If you're aware of the company's hiring process and usual timeframes, you will know when to follow-up and when to hold back. Asking this question will ensure you maintain proper etiquette that is appropriate for the specific company you are interviewing with.
7. What are some of the challenges that come with the role?
It's good for candidates to be aware of the challenges that previous employees in this role have faced. By asking this question at the end of an interview, you will be better prepared when you start. It also shows the hiring manager or employer that you're the type of person to see a challenge and overcome it.
8. How does the role fit within the overall structure of the company?
This question will tell you more about direct reporting lines and where your department or office fits in the greater scheme of things. It will also give you insight as to whether career progression is possible.
9. How is performance tracked and reviewed?
Knowing what is expected of you and how it is measured is important. This question also shows the HR manager that you care about how you perform in the role.
10. What are the most rewarding aspects of working for this company?
This is a good interview question to ask as it will give you insight into the company culture, the team and the benefits of the role.
11. Can you tell me about the history of the role?
This question is geared towards finding out how long previous employees have stayed in the role and whether they progressed internally or left to work for another company. It will give you a good understanding of your own potential progression.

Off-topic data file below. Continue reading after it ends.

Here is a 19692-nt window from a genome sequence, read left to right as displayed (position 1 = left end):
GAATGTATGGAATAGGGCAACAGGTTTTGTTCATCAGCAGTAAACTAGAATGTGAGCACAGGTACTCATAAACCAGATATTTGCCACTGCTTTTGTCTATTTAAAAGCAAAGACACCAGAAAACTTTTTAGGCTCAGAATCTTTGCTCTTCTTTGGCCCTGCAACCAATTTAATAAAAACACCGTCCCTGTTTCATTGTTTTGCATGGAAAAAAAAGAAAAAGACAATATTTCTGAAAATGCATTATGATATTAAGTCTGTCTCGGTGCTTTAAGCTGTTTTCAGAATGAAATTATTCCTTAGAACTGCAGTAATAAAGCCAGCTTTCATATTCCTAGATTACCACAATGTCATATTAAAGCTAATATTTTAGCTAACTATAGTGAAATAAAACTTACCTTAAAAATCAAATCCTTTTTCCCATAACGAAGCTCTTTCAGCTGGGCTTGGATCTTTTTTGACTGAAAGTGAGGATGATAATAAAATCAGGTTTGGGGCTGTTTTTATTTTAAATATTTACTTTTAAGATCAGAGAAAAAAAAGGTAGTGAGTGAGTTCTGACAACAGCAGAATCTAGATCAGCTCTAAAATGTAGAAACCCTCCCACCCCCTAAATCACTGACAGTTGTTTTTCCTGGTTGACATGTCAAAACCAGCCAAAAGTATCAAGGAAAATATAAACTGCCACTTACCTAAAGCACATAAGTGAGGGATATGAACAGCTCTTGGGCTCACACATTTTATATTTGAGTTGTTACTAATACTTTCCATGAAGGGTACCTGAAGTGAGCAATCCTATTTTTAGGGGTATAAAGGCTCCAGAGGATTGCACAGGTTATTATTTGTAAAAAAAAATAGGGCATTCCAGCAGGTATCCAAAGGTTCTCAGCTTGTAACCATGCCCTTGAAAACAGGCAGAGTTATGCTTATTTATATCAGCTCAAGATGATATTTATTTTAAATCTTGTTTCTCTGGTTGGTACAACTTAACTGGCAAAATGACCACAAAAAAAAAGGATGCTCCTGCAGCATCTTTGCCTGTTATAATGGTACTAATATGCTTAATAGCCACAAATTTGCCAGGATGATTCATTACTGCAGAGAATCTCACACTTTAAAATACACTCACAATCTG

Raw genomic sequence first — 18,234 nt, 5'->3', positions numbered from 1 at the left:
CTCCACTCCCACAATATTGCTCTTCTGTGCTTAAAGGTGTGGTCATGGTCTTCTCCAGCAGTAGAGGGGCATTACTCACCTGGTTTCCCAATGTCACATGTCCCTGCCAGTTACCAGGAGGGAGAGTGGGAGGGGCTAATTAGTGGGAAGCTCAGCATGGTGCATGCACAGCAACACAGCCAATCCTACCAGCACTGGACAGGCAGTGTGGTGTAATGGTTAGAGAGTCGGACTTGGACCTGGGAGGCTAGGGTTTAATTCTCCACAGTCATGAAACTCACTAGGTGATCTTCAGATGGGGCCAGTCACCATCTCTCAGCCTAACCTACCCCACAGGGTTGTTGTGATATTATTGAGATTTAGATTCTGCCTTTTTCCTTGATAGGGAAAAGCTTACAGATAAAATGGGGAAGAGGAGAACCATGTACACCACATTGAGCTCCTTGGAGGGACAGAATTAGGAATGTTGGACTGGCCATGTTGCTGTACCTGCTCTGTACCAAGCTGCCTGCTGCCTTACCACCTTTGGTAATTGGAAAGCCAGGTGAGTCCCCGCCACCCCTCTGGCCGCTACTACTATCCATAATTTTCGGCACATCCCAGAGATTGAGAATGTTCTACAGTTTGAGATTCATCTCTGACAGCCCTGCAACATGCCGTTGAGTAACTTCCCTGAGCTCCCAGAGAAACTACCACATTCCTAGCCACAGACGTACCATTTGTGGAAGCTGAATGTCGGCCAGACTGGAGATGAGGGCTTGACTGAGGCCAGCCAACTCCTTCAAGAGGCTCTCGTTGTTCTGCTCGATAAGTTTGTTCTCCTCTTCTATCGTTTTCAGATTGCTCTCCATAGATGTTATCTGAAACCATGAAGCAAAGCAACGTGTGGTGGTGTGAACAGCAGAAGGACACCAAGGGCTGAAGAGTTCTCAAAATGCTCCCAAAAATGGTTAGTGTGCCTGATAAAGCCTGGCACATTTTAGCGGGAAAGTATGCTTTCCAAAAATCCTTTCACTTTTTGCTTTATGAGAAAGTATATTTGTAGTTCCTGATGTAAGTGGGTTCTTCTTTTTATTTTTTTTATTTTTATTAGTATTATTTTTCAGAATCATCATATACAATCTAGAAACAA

12. How does this position support the management team?
Asking about the management structure and how your role reports to it shows your understanding of good employee/management communication and your awareness of the internal 'food chain'. It also shows that you're interested in how the company works as a whole, rather than focussing solely on your position.
13. What would you say is the steepest learning curve in this role?
This is a good question to ask the hiring manager in an interview because it's something that will serve you well if you are successful. Knowing what you are up against going into the job will only mean you are better prepared to tackle it once there.
14. How is feedback delivered and managed in the company?
Feedback is important no matter what job you do. It serves as your own personal guide to let you know how you are performing and how your managers view your performance. By asking about internal feedback processes, you are letting the HR manager know you are open to receiving feedback and want to improve your performance over time.
15. How does this role contribute to the company's short and long-term goals?
This question shows that you are a team player and that you care about how you can contribute to the success of the company.
This may seem like a lot to remember, but taking the time to prepare intelligent questions to ask at the end of an interview is your best path to success. By asking the right questions, you will show the interviewer that you are professional and have a sincere interest in the role; you will also find out everything you need to know about the role so you can leave the interview with clarity on whether or not you are suited to the company.
Now it's over to you! Go ahead and choose a few questions from this list and take them with you to your next interview for your best chance at success.